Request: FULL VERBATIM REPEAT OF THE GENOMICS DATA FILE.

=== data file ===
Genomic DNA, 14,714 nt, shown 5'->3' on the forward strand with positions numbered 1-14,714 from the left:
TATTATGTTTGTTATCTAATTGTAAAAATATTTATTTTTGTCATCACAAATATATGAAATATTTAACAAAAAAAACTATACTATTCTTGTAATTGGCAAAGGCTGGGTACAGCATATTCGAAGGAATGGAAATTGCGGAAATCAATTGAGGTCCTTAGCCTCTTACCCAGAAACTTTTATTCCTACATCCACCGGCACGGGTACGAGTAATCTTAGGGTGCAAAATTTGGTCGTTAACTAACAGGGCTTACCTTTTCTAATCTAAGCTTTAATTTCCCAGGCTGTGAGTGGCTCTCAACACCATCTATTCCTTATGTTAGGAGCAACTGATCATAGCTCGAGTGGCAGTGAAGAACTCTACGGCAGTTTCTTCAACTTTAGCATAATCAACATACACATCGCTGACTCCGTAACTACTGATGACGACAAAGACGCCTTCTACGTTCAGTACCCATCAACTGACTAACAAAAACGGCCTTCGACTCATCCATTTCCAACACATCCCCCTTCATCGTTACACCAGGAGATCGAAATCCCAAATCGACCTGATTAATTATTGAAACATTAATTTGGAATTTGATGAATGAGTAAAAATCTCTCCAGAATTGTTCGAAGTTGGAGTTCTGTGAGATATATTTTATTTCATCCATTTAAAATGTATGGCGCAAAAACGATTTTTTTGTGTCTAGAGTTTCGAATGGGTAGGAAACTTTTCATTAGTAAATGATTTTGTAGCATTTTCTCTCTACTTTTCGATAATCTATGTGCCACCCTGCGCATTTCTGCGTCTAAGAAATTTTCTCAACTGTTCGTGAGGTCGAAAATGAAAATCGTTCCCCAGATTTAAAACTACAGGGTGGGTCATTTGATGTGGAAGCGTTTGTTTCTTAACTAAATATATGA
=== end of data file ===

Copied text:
Genomic DNA, 14,714 nt, shown 5'->3' on the forward strand with positions numbered 1-14,714 from the left:
TATTATGTTTGTTATCTAATTGTAAAAATATTTATTTTTGTCATCACAAATATATGAAATATTTAACAAAAAAAACTATACTATTCTTGTAATTGGCAAAGGCTGGGTACAGCATATTCGAAGGAATGGAAATTGCGGAAATCAATTGAGGTCCTTAGCCTCTTACCCAGAAACTTTTATTCCTACATCCACCGGCACGGGTACGAGTAATCTTAGGGTGCAAAATTTGGTCGTTAACTAACAGGGCTTACCTTTTCTAATCTAAGCTTTAATTTCCCAGGCTGTGAGTGGCTCTCAACACCATCTATTCCTTATGTTAGGAGCAACTGATCATAGCTCGAGTGGCAGTGAAGAACTCTACGGCAGTTTCTTCAACTTTAGCATAATCAACATACACATCGCTGACTCCGTAACTACTGATGACGACAAAGACGCCTTCTACGTTCAGTACCCATCAACTGACTAACAAAAACGGCCTTCGACTCATCCATTTCCAACACATCCCCCTTCATCGTTACACCAGGAGATCGAAATCCCAAATCGACCTGATTAATTATTGAAACATTAATTTGGAATTTGATGAATGAGTAAAAATCTCTCCAGAATTGTTCGAAGTTGGAGTTCTGTGAGATATATTTTATTTCATCCATTTAAAATGTATGGCGCAAAAACGATTTTTTTGTGTCTAGAGTTTCGAATGGGTAGGAAACTTTTCATTAGTAAATGATTTTGTAGCATTTTCTCTCTACTTTTCGATAATCTATGTGCCACCCTGCGCATTTCTGCGTCTAAGAAATTTTCTCAACTGTTCGTGAGGTCGAAAATGAAAATCGTTCCCCAGATTTAAAACTACAGGGTGGGTCATTTGATGTGGAAGCGTTTGTTTCTTAACTAAATATATGA